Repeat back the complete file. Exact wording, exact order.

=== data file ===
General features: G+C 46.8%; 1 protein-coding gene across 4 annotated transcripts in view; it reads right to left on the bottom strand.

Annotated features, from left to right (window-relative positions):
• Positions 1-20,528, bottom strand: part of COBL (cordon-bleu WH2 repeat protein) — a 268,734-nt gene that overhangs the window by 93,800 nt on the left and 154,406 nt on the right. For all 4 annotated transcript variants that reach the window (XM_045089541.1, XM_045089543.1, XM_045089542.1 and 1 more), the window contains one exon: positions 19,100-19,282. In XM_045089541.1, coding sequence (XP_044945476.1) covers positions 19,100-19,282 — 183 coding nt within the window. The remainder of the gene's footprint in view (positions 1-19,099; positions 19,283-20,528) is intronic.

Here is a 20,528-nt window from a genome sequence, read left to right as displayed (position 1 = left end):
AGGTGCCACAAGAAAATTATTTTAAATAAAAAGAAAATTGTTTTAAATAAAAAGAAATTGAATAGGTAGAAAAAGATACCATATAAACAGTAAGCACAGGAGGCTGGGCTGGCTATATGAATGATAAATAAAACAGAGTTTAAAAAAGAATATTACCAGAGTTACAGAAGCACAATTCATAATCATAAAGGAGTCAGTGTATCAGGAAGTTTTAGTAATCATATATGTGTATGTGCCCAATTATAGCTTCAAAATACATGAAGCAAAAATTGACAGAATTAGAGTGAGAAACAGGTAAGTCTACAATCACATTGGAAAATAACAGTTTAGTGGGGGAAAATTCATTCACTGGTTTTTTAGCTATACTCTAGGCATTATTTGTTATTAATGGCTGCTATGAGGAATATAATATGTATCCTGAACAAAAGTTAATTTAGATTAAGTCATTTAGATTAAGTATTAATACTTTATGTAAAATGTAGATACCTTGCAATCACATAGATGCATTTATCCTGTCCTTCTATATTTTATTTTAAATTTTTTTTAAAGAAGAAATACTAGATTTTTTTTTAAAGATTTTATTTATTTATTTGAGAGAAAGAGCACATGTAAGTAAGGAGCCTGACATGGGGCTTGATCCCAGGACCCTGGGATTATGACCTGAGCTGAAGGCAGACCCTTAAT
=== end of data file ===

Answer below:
General features: G+C 46.8%; 1 protein-coding gene across 4 annotated transcripts in view; it reads right to left on the bottom strand.

Annotated features, from left to right (window-relative positions):
• Positions 1-20,528, bottom strand: part of COBL (cordon-bleu WH2 repeat protein) — a 268,734-nt gene that overhangs the window by 93,800 nt on the left and 154,406 nt on the right. For all 4 annotated transcript variants that reach the window (XM_045089541.1, XM_045089543.1, XM_045089542.1 and 1 more), the window contains one exon: positions 19,100-19,282. In XM_045089541.1, coding sequence (XP_044945476.1) covers positions 19,100-19,282 — 183 coding nt within the window. The remainder of the gene's footprint in view (positions 1-19,099; positions 19,283-20,528) is intronic.

Here is a 20,528-nt window from a genome sequence, read left to right as displayed (position 1 = left end):
AGGTGCCACAAGAAAATTATTTTAAATAAAAAGAAAATTGTTTTAAATAAAAAGAAATTGAATAGGTAGAAAAAGATACCATATAAACAGTAAGCACAGGAGGCTGGGCTGGCTATATGAATGATAAATAAAACAGAGTTTAAAAAAGAATATTACCAGAGTTACAGAAGCACAATTCATAATCATAAAGGAGTCAGTGTATCAGGAAGTTTTAGTAATCATATATGTGTATGTGCCCAATTATAGCTTCAAAATACATGAAGCAAAAATTGACAGAATTAGAGTGAGAAACAGGTAAGTCTACAATCACATTGGAAAATAACAGTTTAGTGGGGGAAAATTCATTCACTGGTTTTTTAGCTATACTCTAGGCATTATTTGTTATTAATGGCTGCTATGAGGAATATAATATGTATCCTGAACAAAAGTTAATTTAGATTAAGTCATTTAGATTAAGTATTAATACTTTATGTAAAATGTAGATACCTTGCAATCACATAGATGCATTTATCCTGTCCTTCTATATTTTATTTTAAATTTTTTTTAAAGAAGAAATACTAGATTTTTTTTTAAAGATTTTATTTATTTATTTGAGAGAAAGAGCACATGTAAGTAAGGAGCCTGACATGGGGCTTGATCCCAGGACCCTGGGATTATGACCTGAGCTGAAGGCAGACCCTTAAT